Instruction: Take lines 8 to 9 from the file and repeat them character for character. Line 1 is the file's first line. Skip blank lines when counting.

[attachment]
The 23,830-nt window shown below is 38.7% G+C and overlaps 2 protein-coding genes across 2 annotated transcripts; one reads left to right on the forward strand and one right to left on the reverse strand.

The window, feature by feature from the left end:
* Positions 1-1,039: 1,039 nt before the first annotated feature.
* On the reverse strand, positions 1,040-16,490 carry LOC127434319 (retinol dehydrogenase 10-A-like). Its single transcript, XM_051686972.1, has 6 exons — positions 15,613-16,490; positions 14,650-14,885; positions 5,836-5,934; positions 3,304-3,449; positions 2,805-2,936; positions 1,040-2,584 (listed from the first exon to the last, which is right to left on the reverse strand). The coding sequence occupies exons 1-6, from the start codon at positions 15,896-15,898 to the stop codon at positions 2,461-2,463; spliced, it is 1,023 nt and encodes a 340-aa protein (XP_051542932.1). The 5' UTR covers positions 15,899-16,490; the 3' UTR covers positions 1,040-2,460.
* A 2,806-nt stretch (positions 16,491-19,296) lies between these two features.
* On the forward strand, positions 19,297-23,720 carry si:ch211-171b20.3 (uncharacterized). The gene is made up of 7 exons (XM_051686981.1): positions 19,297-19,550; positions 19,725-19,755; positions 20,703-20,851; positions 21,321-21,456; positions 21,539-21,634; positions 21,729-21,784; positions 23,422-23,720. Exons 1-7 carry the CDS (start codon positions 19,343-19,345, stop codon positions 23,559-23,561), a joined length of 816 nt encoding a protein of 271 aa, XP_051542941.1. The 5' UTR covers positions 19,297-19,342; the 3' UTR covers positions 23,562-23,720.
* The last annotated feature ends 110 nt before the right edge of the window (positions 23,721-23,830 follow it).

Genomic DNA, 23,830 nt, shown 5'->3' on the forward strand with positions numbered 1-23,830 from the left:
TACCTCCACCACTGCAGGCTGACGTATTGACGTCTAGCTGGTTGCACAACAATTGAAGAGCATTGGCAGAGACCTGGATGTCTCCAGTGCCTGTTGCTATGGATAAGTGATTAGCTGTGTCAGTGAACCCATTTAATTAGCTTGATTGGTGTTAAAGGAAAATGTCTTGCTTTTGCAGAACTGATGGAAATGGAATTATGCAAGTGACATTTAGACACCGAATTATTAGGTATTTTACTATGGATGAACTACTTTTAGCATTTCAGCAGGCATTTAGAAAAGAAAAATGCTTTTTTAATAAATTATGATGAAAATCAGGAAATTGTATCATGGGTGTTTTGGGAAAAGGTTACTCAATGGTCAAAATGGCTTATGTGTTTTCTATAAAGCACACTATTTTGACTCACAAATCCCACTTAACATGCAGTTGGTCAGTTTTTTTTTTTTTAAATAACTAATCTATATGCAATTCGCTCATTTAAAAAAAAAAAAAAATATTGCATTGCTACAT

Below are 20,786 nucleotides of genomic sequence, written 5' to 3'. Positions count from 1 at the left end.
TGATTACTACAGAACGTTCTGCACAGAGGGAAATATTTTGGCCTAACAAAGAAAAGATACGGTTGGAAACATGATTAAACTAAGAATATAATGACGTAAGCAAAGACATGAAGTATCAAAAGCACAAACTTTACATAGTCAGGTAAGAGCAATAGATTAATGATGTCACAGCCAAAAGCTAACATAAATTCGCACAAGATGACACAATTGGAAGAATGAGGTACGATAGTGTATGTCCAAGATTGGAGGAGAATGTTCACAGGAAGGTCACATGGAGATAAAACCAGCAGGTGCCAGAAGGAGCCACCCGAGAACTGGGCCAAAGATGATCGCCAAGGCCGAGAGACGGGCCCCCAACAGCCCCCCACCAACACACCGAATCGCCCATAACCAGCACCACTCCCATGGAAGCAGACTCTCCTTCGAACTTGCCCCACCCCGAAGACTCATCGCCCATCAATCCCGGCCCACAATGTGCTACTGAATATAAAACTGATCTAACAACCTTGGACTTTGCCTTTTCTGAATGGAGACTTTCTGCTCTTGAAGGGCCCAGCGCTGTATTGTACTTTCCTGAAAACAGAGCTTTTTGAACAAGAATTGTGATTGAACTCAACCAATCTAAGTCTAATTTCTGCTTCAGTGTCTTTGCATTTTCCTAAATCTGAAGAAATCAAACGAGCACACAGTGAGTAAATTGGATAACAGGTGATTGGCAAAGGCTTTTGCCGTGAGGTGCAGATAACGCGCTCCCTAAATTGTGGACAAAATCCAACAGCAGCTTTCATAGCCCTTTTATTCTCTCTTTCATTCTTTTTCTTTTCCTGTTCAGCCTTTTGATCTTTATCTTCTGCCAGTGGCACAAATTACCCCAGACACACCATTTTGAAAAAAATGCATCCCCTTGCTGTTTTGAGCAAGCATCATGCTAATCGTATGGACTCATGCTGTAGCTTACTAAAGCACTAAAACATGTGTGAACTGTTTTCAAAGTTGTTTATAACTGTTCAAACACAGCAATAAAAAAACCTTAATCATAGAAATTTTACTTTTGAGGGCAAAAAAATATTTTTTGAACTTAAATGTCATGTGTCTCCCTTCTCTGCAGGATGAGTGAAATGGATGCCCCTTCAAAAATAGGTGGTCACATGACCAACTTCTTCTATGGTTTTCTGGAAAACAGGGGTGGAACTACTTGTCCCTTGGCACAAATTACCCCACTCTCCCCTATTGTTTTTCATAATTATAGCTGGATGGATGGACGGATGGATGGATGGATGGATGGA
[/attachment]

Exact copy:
Genomic DNA, 23,830 nt, shown 5'->3' on the forward strand with positions numbered 1-23,830 from the left:
TACCTCCACCACTGCAGGCTGACGTATTGACGTCTAGCTGGTTGCACAACAATTGAAGAGCATTGGCAGAGACCTGGATGTCTCCAGTGCCTGTTGCTATGGATAAGTGATTAGCTGTGTCAGTGAACCCATTTAATTAGCTTGATTGGTGTTAAAGGAAAATGTCTTGCTTTTGCAGAACTGATGGAAATGGAATTATGCAAGTGACATTTAGACACCGAATTATTAGGTATTTTACTATGGATGAACTACTTTTAGCATTTCAGCAGGCATTTAGAAAAGAAAAATGCTTTTTTAATAAATTATGATGAAAATCAGGAAATTGTATCATGGGTGTTTTGGGAAAAGGTTACTCAATGGTCAAAATGGCTTATGTGTTTTCTATAAAGCACACTATTTTGACTCACAAATCCCACTTAACATGCAGTTGGTCAGTTTTTTTTTTTTTAAATAACTAATCTATATGCAATTCGCTCATTTAAAAAAAAAAAAAAATATTGCATTGCTACAT